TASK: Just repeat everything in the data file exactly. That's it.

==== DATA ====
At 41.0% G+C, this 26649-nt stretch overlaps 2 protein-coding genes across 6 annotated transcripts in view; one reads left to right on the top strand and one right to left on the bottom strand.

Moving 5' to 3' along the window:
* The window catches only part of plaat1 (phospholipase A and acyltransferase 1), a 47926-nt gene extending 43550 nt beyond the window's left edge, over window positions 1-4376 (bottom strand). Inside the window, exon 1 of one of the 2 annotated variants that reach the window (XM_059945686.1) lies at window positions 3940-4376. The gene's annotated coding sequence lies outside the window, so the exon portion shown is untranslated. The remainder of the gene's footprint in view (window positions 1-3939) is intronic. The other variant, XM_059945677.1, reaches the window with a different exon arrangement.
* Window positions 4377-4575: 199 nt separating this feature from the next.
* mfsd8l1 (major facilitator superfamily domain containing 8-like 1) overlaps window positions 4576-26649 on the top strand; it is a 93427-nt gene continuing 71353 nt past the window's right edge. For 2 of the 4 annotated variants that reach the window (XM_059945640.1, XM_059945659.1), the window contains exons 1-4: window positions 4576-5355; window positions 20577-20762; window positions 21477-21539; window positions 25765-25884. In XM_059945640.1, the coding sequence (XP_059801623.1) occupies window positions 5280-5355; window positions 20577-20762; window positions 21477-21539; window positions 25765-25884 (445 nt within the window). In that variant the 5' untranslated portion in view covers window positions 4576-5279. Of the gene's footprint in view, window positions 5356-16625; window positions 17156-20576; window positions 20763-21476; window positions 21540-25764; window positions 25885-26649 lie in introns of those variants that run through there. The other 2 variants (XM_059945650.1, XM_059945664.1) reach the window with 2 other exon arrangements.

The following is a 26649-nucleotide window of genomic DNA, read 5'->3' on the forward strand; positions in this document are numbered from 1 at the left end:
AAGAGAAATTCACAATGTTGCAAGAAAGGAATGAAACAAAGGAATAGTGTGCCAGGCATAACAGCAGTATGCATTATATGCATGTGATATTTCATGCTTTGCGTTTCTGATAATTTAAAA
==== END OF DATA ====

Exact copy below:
At 41.0% G+C, this 26649-nt stretch overlaps 2 protein-coding genes across 6 annotated transcripts in view; one reads left to right on the top strand and one right to left on the bottom strand.

Moving 5' to 3' along the window:
* The window catches only part of plaat1 (phospholipase A and acyltransferase 1), a 47926-nt gene extending 43550 nt beyond the window's left edge, over window positions 1-4376 (bottom strand). Inside the window, exon 1 of one of the 2 annotated variants that reach the window (XM_059945686.1) lies at window positions 3940-4376. The gene's annotated coding sequence lies outside the window, so the exon portion shown is untranslated. The remainder of the gene's footprint in view (window positions 1-3939) is intronic. The other variant, XM_059945677.1, reaches the window with a different exon arrangement.
* Window positions 4377-4575: 199 nt separating this feature from the next.
* mfsd8l1 (major facilitator superfamily domain containing 8-like 1) overlaps window positions 4576-26649 on the top strand; it is a 93427-nt gene continuing 71353 nt past the window's right edge. For 2 of the 4 annotated variants that reach the window (XM_059945640.1, XM_059945659.1), the window contains exons 1-4: window positions 4576-5355; window positions 20577-20762; window positions 21477-21539; window positions 25765-25884. In XM_059945640.1, the coding sequence (XP_059801623.1) occupies window positions 5280-5355; window positions 20577-20762; window positions 21477-21539; window positions 25765-25884 (445 nt within the window). In that variant the 5' untranslated portion in view covers window positions 4576-5279. Of the gene's footprint in view, window positions 5356-16625; window positions 17156-20576; window positions 20763-21476; window positions 21540-25764; window positions 25885-26649 lie in introns of those variants that run through there. The other 2 variants (XM_059945650.1, XM_059945664.1) reach the window with 2 other exon arrangements.

The following is a 26649-nucleotide window of genomic DNA, read 5'->3' on the forward strand; positions in this document are numbered from 1 at the left end:
AAGAGAAATTCACAATGTTGCAAGAAAGGAATGAAACAAAGGAATAGTGTGCCAGGCATAACAGCAGTATGCATTATATGCATGTGATATTTCATGCTTTGCGTTTCTGATAATTTAAAA